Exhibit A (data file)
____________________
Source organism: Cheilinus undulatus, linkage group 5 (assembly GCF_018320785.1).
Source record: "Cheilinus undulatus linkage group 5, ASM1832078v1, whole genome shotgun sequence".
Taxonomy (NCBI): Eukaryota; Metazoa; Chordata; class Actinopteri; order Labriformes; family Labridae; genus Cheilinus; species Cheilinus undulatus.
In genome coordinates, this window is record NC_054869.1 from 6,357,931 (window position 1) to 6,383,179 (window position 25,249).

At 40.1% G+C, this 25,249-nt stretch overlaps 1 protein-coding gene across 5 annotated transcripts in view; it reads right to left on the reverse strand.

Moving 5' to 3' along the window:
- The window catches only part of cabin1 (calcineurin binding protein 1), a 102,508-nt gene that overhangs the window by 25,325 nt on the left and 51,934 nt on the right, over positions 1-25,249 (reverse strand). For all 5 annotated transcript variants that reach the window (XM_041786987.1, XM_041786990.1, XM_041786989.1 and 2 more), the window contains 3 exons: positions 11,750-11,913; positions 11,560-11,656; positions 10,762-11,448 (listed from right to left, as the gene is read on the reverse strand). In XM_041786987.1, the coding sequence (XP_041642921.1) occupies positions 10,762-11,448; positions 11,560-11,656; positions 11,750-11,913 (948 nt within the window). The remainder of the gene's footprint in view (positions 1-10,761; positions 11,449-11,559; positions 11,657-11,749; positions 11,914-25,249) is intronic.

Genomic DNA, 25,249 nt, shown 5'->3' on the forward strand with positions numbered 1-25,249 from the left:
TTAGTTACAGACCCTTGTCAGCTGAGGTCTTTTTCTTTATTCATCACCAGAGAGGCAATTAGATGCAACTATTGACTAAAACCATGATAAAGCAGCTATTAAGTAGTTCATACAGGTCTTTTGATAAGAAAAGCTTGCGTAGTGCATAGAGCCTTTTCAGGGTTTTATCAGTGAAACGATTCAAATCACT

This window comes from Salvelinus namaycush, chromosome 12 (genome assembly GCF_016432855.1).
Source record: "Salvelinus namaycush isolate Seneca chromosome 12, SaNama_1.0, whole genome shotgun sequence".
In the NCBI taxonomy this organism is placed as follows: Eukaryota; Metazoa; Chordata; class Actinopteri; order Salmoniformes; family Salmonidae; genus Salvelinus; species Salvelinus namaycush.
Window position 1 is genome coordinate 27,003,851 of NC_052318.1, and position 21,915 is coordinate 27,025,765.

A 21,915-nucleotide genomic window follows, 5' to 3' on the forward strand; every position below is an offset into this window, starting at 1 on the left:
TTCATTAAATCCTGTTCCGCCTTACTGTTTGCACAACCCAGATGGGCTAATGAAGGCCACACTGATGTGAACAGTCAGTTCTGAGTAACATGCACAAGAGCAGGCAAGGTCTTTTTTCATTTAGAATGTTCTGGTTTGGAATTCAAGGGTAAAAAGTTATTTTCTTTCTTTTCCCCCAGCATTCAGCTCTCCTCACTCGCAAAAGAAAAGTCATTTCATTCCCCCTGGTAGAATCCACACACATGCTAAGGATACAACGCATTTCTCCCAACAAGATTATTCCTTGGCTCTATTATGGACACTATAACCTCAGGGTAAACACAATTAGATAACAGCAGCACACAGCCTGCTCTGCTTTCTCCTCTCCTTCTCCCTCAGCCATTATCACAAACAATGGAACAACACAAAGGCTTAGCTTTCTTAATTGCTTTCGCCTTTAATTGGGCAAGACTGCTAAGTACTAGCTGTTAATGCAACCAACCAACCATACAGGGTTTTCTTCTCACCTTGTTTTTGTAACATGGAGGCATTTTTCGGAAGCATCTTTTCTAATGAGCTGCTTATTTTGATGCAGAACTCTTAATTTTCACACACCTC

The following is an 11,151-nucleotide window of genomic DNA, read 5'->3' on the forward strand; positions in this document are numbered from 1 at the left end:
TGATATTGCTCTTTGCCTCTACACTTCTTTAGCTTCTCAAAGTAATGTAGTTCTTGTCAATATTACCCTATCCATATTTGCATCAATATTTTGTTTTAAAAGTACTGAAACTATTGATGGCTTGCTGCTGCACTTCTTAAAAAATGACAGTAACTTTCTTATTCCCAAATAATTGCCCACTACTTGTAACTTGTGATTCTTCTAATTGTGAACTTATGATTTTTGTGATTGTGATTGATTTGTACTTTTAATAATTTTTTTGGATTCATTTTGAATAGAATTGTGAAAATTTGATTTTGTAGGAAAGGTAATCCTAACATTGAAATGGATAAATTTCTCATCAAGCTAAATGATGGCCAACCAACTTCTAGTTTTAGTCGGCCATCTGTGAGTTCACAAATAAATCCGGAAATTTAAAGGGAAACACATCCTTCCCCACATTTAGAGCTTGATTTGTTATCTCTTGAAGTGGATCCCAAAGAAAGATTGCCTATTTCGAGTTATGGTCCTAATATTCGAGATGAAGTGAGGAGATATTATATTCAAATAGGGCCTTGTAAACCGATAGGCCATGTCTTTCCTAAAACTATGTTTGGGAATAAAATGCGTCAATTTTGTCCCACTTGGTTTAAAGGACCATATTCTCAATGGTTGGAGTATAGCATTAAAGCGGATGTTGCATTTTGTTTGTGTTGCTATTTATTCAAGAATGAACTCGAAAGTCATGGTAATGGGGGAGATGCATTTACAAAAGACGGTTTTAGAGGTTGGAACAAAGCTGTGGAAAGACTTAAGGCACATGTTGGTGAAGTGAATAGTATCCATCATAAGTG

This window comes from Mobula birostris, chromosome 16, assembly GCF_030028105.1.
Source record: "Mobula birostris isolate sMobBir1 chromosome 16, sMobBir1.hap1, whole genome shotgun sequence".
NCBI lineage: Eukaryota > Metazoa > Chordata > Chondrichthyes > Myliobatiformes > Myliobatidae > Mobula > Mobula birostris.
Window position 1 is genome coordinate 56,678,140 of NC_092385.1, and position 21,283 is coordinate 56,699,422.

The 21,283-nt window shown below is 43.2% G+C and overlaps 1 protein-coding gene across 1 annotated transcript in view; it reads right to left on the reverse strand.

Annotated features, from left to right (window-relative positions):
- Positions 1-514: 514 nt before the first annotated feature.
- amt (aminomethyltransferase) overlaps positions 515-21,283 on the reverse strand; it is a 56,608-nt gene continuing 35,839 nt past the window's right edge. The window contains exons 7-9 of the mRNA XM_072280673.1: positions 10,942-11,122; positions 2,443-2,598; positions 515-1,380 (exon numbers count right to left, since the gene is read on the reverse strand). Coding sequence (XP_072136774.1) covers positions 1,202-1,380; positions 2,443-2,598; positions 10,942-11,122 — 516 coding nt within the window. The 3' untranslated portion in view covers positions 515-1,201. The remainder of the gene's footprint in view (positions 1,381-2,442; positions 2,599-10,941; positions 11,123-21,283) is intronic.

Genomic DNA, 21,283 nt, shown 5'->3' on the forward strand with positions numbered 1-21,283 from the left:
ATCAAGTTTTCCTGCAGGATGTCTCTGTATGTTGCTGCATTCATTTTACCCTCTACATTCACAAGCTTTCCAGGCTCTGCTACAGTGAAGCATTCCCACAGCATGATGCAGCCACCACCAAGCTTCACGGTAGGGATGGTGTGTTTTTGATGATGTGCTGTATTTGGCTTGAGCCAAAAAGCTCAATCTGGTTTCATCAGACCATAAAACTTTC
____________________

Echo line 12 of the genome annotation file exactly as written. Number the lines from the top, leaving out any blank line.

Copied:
In the NCBI taxonomy this organism is placed as follows: Eukaryota; Metazoa; Chordata; class Actinopteri; order Salmoniformes; family Salmonidae; genus Salvelinus; species Salvelinus namaycush.